Convenient food delivery continues to be a silver lining during the pandemic, making it easy and safe to stock up without stepping into a grocery store or receive takeout. But, we’ve all been there —trying to decide whether to save dozens of plastic grocery bags or toss them, and recycling or discarding plastic packaging waste after the last of the snacks, salad packages and milk is consumed.
Founded in 2019, Infinity Goods changes that pattern. Infinity Goods is a Denver-based zero-waste grocery delivery service that sources and distributes foods and household supplies in reusable, sanitized containers. (Think glass jars, metal tiffins and mesh produce bags.) It makes contactless grocery deliveries Tuesday to Friday to most Denver neighborhoods including from Park Hill to Englewood, Glendale, LoDo, Edgewater and Lakeside and Lakewood. Infinity Goods also offers contactless curbside grocery pickup at 1165 South Broadway (for those out of the delivery area) and compost pickup. Same-day delivery of Somebody People takeout and ready-to-eat meals is available Tuesday to Sunday.
The service charges a $4.99 delivery and cleaning fee for orders below $50 and a $6.99 fee for orders above $50.
The process is simple: Customers submit an order through the Infinity Goods online market — next-day delivery is an option for orders placed before 8 p.m. When groceries are delivered in reusable containers and bags, Infinity Goods then collects any previously used containers for sanitation and reuse for future deliveries. Any remaining plastic packages, like potato chip bags, are taken to be Terracycled for high-quality recycling. The company prioritizes sourcing foods in bulk from local producers and uses Sprouts Farmers Market stores as needed.
“When we approach producers, they have to be open to our packaging platform because it is a new thing for a company to take on — to provide food in reusable containers or in bulk,” founder Ashwin Ramdas said. “Most producers react positively to reducing waste and cost of plastic packaging.” Some product specifications do limit companies from use of reusable packaging — Infinity Goods does not sell meat products, for example.
Local partners include Best One Yet vegan ice cream, Brad B Jammin jams, Colorado Sun Tofu, Elevation Ketchup, Nutty Good almond and oat milk, JoyFill soap and cleaners, Peaceful Rebel, Somebody People, Cibo Meals, St. Kilian’s Cheese Shop and Unwrapp’d energy bites. Other local sources are Spinelli’s Sauces, Roberto’s Salsa, Morning Fresh Dairy and Farmer’s All Natural milk.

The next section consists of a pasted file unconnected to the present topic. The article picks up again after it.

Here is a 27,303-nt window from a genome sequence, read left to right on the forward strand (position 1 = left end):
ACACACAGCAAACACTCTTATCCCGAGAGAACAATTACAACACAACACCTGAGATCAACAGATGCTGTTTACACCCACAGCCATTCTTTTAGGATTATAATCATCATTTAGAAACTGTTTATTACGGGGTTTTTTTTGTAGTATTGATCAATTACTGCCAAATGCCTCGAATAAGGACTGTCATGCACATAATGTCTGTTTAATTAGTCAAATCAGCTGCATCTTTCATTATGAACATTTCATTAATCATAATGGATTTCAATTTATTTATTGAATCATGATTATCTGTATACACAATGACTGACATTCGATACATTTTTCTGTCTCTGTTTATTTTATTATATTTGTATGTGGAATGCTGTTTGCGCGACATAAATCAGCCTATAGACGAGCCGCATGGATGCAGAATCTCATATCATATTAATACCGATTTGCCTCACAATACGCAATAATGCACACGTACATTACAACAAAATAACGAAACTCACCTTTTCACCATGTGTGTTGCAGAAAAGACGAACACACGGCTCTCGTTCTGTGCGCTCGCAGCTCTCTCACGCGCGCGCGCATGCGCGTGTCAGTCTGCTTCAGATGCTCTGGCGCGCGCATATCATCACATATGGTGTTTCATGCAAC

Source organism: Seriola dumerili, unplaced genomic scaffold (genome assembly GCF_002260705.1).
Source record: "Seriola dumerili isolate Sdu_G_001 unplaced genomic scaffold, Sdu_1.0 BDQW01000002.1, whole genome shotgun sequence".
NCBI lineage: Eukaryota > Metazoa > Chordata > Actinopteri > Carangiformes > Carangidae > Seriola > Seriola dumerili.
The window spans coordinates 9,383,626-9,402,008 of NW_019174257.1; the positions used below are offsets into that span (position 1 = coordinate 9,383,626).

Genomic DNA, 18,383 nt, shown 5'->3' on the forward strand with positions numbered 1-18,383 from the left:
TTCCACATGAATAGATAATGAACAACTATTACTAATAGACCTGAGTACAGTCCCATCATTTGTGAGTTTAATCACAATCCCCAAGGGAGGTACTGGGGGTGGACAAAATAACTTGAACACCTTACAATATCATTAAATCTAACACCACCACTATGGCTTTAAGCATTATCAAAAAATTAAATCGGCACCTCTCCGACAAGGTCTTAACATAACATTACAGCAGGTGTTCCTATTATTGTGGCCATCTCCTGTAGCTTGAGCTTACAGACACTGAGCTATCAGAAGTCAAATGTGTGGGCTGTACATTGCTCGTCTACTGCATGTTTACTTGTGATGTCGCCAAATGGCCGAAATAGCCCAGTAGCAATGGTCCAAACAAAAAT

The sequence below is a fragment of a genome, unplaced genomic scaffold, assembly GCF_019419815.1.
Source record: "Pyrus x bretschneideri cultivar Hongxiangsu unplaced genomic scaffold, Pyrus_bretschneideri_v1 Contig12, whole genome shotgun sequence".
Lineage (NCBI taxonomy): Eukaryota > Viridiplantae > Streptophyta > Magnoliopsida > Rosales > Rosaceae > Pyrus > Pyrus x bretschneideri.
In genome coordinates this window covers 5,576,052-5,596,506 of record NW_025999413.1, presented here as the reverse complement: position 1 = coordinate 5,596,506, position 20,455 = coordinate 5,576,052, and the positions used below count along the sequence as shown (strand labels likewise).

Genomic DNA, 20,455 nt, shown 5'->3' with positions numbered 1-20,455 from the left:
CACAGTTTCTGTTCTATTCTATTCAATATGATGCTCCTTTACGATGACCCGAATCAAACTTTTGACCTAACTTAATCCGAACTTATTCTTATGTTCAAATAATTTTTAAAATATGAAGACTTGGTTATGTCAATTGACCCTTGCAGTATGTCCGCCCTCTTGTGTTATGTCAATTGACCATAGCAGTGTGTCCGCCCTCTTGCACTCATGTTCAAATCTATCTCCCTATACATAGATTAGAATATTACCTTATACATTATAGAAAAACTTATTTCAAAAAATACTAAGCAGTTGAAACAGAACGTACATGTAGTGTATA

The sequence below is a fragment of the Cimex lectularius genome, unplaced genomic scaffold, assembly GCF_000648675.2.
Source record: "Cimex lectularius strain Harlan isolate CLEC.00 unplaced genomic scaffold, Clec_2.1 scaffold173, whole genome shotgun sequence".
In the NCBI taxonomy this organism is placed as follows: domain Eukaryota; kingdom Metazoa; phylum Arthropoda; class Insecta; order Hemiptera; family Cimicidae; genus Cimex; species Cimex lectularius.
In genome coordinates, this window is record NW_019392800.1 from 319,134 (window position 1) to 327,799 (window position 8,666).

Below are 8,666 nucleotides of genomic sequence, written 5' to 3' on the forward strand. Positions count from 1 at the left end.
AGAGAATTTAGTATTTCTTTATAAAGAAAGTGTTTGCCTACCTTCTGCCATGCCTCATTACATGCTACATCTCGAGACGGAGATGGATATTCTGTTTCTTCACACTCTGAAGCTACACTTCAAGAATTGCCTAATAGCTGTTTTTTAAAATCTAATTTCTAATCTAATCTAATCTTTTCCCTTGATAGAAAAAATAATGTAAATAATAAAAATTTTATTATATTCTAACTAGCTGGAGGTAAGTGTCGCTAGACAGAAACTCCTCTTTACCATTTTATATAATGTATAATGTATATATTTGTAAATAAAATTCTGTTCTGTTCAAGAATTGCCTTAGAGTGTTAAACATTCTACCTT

“The overall mission is to make it easy for people to get the foods that they love without plastic waste and without sacrificing convenience,” Ramdas said. Some of his favorite grocery items from the Infinity Goods market include Colorado Sun Tofu, ice cream and cheeses.
Ramdas operates the company with his co-founder and a small packaging and transportation team with a fulfillment center in Lakewood.
After frustrating attempts to decrease his own household plastic waste, he considered the quantity of plastic originating from grocery store trips, deeming it “virtually impossible” to access most foods without plastic packaging. The concept for Infinity Goods developed from there in May 2018. To start up, the company received grant funding as a finalist in the 2019 National Geographic and Sky Ocean Ventures’ Ocean Plastic Innovation Challenge.
“I’ve always been passionate about environmental protection, conservation and the natural world for a long time,” Ramdas said. “In my last [professional] project related to this passion, I would travel to national parks a lot and travel abroad. I would go out to these wild places and encounter plastic pollution. That really weighed on me.”
Infinity Goods began beta-testing deliveries in October 2019 through March 2020 before officially restarting deliveries this May. Despite an increase in demand in March, Ramdas said that Infinity Goods paused to make procedural changes to address the pandemic. Infinity Goods ensures delivery drivers wear masks and frequently hand sanitize. Ramdas shared that for Infinity Goods operations, direct bulk goods are essential for supplying the market because there has been a decrease in bulk options at grocery stores.
To date, Infinity Goods has delivered to 170 homes and counting. More than 45 new customers have used the service since May.
To check the Infinity Goods grocery market, view the delivery area, suggest a local producer and more, visit the Infinity Goods website. Through the month of July, Infinity Goods is promoting a 5% discount on all delivery and curbside pickup orders.